• Do tip off the police
Consider notifying the police if you’re going on vacation. No need to let the cops know about a weekend getaway, but do call them if you’re leaving town for longer than a week. It’s possible the police may go out of their way to drive by your house while on patrol, especially if you live in a small town. If you have a security alarm, leave a house key and the code with someone you trust, and provide the police and alarm company with their name and phone number. You may also want to contact your local neighborhood watch program if there’s one in your area.
• What to do with your curtains
Before you leave for vacation, you may decide to close your curtains to prevent people from peering inside your home to see whether you’re there. However, closed curtains also stop those who aim to help — the police, your neighbors or friends — from seeing inside your house. So what’s your best bet? Leave your curtains exactly as you usually keep them when you’re home, since noticeable changes could hint that you’re not around anymore — especially if your curtains are uncharacteristically left closed for two weeks. Move expensive items, like jewelry or computers, out of plain sight if they’re visible from the window.
• Adjusting your lights
Don’t leave your lights on at home throughout your entire vacation in an effort to make it look like someone is in the house. Your electric bill will end up more costly than your mortgage, and, of course, leaving the lights on is not exactly “green” behavior. Plus, house lights blazing throughout the night might look a bit odd. Instead, purchase a light switch timer that can turn your lights on and off automatically according to a programmed schedule. Criminals keeping an eye on your house will notice lights flipping on and off, and will probably assume someone is doing the flipping.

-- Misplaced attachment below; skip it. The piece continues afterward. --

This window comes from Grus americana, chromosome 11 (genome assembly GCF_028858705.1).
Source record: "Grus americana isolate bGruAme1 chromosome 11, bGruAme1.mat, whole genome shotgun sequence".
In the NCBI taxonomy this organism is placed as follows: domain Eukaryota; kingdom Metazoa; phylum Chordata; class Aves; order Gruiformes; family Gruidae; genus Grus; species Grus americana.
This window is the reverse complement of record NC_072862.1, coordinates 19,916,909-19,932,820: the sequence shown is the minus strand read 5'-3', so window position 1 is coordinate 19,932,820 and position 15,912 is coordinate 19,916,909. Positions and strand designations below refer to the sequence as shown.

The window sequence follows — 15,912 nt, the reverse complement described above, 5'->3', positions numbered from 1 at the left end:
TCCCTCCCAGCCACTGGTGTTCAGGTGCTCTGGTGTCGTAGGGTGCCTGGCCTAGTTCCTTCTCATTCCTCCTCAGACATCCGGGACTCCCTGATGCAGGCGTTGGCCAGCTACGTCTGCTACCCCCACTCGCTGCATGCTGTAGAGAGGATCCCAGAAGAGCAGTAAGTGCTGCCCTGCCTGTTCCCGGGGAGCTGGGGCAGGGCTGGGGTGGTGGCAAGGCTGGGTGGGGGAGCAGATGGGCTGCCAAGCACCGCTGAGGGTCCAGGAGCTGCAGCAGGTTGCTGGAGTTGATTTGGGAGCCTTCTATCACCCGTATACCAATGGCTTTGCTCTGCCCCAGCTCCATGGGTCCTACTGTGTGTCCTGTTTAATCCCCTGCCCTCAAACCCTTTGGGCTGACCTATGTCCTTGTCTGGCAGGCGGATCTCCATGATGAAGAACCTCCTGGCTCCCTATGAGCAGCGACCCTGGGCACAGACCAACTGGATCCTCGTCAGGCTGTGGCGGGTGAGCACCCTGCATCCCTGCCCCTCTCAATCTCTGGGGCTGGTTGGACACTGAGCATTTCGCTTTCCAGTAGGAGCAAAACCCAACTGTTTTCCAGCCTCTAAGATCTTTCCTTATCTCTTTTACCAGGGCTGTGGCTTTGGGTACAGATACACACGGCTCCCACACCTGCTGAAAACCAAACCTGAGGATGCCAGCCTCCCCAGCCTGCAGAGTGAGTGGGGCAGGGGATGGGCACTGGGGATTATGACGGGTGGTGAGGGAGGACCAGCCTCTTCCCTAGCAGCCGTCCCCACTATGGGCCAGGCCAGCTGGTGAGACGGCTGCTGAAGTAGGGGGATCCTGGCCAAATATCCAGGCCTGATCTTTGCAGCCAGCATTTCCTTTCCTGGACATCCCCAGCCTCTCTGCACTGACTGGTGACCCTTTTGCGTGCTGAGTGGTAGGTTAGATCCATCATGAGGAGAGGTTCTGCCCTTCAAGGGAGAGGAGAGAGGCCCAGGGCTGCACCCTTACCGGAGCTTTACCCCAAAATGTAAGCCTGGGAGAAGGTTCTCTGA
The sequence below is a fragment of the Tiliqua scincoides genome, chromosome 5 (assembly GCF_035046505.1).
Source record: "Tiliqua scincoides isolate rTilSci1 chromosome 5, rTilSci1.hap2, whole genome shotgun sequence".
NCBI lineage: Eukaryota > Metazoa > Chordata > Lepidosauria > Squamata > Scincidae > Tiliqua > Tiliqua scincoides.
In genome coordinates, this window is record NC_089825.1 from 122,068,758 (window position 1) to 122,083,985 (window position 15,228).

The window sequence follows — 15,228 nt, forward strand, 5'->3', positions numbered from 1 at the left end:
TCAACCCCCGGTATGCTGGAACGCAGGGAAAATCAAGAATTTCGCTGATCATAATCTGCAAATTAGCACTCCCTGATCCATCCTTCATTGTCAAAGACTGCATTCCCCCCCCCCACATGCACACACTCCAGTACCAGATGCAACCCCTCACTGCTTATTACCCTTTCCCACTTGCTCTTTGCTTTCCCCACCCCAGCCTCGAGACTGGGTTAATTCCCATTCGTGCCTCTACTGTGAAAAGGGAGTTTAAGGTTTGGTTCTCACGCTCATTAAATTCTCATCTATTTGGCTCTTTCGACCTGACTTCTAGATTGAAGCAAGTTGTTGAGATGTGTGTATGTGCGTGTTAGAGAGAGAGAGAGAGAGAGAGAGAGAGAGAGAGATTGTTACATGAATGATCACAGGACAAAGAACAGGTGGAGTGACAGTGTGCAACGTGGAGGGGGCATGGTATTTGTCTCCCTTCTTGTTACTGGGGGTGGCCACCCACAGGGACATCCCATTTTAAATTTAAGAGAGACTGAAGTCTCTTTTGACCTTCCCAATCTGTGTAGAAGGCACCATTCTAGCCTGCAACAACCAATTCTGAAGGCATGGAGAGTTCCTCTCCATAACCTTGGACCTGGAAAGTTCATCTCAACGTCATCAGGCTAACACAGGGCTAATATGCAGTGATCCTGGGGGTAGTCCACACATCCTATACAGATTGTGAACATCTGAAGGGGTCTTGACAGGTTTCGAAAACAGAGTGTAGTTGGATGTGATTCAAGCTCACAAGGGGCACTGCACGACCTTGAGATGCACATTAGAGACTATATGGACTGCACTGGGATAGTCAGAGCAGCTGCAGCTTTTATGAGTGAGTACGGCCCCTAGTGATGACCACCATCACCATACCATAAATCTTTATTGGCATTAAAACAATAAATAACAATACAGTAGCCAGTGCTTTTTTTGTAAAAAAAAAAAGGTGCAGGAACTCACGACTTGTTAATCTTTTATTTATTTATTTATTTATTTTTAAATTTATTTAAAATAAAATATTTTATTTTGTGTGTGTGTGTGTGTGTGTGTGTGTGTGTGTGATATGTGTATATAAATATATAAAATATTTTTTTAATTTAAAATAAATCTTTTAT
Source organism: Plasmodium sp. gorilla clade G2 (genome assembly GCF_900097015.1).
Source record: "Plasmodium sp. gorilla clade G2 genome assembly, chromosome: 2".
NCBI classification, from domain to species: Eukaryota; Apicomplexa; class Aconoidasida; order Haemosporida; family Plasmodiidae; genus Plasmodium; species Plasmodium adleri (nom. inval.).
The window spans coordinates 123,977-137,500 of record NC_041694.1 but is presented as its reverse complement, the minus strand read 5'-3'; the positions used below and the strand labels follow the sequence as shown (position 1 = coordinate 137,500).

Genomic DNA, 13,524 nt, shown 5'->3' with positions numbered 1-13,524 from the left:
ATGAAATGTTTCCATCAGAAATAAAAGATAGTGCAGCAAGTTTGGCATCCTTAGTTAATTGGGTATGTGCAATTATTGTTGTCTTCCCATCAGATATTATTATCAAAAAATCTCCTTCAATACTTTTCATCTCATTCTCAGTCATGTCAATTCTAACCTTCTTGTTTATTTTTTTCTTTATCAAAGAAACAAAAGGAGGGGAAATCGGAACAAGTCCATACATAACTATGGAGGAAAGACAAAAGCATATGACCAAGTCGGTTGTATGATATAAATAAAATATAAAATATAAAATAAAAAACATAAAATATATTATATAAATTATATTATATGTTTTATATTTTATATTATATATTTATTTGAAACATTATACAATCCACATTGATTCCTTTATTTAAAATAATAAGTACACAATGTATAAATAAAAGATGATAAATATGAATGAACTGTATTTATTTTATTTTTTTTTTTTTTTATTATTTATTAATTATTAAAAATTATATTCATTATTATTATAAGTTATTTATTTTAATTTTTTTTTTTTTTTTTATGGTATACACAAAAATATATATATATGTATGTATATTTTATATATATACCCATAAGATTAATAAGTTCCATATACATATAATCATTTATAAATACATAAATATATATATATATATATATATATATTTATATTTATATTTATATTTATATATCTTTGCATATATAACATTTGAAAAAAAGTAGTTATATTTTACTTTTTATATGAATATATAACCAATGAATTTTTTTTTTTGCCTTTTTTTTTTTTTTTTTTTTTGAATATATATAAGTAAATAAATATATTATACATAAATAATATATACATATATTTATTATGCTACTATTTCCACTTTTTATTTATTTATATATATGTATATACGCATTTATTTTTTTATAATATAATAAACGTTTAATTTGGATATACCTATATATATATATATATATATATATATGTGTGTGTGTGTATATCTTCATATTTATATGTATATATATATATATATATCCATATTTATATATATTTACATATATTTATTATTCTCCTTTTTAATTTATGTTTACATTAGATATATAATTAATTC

• Don’t forget about pipes
If you live in a cold region of the world and your pipes are in danger of freezing during winter, you have another compelling reason to leave a house key with a friend while you’re traveling. Ask your friend to stop by and check your faucets. If he or she turns on a faucet and only a few drops of water come out, your pipes may be frozen. Take other precautions like making sure your pipes are properly insulated or keeping your heat on while you’re away. Show your key-bearing companion the location of the water main shut-off in case a pipe breaks.
• Pull the plug
Unplug your television, computer, toaster oven and other appliances to protect them from power surges. Do this to save power as well. According to the Consumer Energy Center, many appliances use power even when they’re turned off.
• Remove your spare key
That plastic rock isn’t fooling anyone. If a criminal figures out you’re away on vacation, it’s likely that he or she will check your porch for a spare key. So reach under the mat, into the mailbox, above the door frame or into the flower pot and remove your spare key before you leave on your vacation.